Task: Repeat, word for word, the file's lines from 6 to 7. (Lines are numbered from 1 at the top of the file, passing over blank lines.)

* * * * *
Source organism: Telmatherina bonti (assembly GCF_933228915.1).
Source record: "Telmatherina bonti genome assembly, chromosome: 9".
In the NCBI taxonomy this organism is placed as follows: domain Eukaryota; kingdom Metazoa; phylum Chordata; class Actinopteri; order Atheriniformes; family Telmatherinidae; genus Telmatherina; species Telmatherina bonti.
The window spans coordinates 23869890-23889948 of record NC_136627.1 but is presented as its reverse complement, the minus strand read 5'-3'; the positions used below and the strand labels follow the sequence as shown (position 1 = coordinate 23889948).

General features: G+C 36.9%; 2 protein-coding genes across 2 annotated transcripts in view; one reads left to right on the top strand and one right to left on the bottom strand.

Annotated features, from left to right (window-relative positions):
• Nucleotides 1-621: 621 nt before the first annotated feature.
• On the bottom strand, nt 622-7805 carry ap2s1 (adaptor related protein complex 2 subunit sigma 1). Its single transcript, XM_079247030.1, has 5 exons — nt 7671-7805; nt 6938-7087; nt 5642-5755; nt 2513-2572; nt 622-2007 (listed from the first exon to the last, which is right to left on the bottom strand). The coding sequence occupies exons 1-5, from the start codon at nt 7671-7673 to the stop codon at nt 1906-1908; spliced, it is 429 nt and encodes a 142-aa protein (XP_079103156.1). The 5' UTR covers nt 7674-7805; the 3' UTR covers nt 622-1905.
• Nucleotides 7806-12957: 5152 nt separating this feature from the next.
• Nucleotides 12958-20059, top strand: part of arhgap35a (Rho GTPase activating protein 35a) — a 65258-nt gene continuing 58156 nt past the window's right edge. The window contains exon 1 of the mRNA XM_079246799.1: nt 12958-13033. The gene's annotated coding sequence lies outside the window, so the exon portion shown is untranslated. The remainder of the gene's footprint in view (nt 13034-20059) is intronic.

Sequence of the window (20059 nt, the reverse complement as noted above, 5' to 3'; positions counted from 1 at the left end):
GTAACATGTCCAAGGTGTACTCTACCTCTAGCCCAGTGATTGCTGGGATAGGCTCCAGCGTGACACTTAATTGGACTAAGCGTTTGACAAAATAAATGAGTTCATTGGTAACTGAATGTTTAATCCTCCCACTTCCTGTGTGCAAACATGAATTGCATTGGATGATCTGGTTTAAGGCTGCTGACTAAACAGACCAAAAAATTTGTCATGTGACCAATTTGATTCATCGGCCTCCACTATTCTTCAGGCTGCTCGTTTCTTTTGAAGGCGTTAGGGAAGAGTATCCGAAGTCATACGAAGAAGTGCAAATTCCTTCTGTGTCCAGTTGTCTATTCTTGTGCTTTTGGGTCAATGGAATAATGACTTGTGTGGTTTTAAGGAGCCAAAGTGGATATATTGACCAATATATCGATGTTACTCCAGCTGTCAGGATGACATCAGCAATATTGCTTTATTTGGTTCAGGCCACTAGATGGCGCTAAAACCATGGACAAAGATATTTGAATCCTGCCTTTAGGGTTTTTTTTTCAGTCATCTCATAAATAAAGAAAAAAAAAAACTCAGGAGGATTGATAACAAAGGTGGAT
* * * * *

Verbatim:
Annotated features, from left to right (window-relative positions):
• Nucleotides 1-621: 621 nt before the first annotated feature.